Friday, July 23, 2021 | 2 a.m.
Oakland A’s leadership have visited numerous sites throughout Southern Nevada in recent weeks to explore potential relocation here.
This week, the club brought architect Brad Schrock in an effort to visualize which sites would potentially be best. More than 20 sites here are being considered.
It’s safe to say a few stood out, namely Phil Ruffin’s Las Vegas Festival Grounds land near Las Vegas Boulevard and Sahara Avenue, and a site in Summerlin.
“On the north Strip at the Festival Grounds, to have that view back down the entire Strip, that would be pretty iconic,” A’s president Dave Kaval said. “In Summerlin, if a ballpark site could look over the entire valley … wow. That would be dynamic. Those two sites stood out, but there’s a lot of locations, including west of Interstate 15 and also in Henderson.”
The midweek trip came after the Oakland City Council this week approved a term sheet for a ballpark and land development proposal that would lead to a $1 billion new home for the A’s. Yet, it’s unclear if the vote will be enough to keep the baseball team at the negotiating table instead of leaving the San Francisco Bay Area city.
The vote was the latest step in a process by which city leaders and officials from the A’s have tried to hammer out a deal for a waterfront ballpark to get the Major League Baseball team to stay put. The 6-1 vote backed the proposal that requires the development to include affordable housing, tenant protections and environmental measures.
But Kaval said the financial terms do not work for the team, and continued with the aggressive pursuit in Las Vegas.
“It was another fun trip because it’s an exciting process to understand how we could approach a stadium and how the roof could open,” Kaval said. “We got a little more knowledge about how stadiums could be laid out on some of these sites as we continue our process here in Southern Nevada.”
The process Kaval speaks of is what team officials are calling a “parallel path” plan to find a new ballpark for the team, which would replace the aging RingCentral Coliseum in Oakland.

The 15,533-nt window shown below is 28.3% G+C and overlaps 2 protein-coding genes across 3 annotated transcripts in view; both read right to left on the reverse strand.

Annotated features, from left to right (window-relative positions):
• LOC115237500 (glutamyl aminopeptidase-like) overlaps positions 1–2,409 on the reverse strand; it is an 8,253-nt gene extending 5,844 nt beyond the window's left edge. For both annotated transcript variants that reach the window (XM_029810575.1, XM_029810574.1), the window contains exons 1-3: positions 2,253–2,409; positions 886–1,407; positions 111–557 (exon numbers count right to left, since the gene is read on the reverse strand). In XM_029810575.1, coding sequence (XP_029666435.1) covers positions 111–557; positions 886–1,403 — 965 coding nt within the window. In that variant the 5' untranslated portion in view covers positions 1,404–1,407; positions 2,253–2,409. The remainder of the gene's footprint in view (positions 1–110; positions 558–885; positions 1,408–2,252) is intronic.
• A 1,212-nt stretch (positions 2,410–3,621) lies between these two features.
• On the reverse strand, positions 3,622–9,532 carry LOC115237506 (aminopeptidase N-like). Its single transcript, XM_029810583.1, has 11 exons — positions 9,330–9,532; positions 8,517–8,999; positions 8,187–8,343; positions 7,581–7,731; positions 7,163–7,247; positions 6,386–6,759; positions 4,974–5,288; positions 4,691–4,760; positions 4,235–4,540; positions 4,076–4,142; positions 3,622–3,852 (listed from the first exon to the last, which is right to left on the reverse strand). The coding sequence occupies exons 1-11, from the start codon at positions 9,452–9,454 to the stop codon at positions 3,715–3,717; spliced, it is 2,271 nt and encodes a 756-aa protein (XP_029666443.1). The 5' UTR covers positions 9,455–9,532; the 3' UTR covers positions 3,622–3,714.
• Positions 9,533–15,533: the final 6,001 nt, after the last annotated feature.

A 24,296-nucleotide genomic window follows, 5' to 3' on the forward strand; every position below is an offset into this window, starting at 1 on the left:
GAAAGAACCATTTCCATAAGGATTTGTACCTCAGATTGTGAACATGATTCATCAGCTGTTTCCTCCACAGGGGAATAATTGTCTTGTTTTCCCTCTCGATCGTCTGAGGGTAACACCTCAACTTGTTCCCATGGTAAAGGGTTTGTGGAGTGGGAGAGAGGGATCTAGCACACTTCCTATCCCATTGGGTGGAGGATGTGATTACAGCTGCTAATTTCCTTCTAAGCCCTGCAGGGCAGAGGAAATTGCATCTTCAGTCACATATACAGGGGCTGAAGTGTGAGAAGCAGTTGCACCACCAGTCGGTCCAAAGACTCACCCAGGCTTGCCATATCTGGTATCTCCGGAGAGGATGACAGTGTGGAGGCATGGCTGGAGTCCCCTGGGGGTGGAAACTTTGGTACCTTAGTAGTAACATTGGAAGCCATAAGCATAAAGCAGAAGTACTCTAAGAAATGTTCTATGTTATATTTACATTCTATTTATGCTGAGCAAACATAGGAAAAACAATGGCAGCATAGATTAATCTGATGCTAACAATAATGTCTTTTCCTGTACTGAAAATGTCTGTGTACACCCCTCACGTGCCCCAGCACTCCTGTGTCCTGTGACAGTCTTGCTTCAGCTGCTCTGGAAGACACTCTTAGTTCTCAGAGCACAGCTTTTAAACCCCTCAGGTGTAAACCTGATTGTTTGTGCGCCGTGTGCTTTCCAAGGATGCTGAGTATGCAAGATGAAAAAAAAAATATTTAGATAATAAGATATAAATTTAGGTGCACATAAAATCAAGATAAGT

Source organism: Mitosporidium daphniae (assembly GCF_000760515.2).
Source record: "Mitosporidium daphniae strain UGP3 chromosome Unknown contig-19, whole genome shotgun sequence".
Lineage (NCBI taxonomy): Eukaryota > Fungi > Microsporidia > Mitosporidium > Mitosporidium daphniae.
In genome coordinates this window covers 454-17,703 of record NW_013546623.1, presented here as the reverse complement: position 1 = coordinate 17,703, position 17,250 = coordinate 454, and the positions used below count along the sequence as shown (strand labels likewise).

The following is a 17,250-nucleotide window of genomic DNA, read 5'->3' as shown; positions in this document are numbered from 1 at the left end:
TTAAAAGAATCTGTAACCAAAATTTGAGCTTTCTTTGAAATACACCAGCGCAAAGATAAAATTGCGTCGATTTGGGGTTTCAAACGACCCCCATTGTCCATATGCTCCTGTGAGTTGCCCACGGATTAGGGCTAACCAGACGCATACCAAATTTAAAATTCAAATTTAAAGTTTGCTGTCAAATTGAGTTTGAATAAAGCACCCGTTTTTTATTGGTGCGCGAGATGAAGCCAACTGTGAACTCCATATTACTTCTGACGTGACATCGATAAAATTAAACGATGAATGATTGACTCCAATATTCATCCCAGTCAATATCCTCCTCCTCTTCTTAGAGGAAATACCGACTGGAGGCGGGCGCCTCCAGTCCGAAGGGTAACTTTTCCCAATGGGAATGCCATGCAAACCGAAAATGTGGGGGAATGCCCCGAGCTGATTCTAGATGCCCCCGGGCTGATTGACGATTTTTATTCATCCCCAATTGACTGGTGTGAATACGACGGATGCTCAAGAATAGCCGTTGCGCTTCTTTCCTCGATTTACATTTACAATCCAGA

That stadium, also formerly home to the NFL’s Las Vegas Raiders, has been the A’s home since the team moved to Oakland from Kansas City in 1968.
As time continues and the A’s and Major League Baseball seemingly become more frustrated with a perceived lack of progress in Oakland — the A’s have unsuccessfully tried for years to get a new stadium — it could be a chance for leaders in the Las Vegas Valley to make a move to lure the team.
In a Wednesday statement, Major League Baseball Commissioner Rob Manfred said the A’s have “invested significant resources and have made a major commitment to their community in the hopes of remaining as Oakland’s only major professional sports franchise.”
He said baseball officials were “disappointed” with the Oakland City Council’s vote on Tuesday.
“We will immediately begin conversations with the A’s to chart a path forward for the club,” Manfred said.
Though it’s possible that other cities in the U.S. — and perhaps in Canada — could eventually be involved in talks with the A’s about a new ballpark, Kaval said only the waterfront site in Oakland and sites in Southern Nevada are being considered now.
Kaval said the A’s are still sifting through the details of the plan Oakland officials voted for on Tuesday, though he was adamant that it wasn’t a package the team had hoped for.
He said public officials and casino operators and owners in Southern Nevada have reached out to him in the days since the vote.
“We’re still unpacking what they voted on,” Kaval said. “It’s something we had never seen. It’s not our proposal. The timing is important, and we need to continue to work with MLB on that.”
Kaval said an A’s group will return to the area again in two weeks.
The elephant in the room on any A’s-to-Nevada talk is whether the team would ask for public monies for a new ballpark and, if so, how much.
“We need to learn more to continue to approach this in a thoughtful way,” Kaval said. “We don’t have all the answers right now. There’s so many people who care about these communities in Southern Nevada and want to see baseball here in a major way.”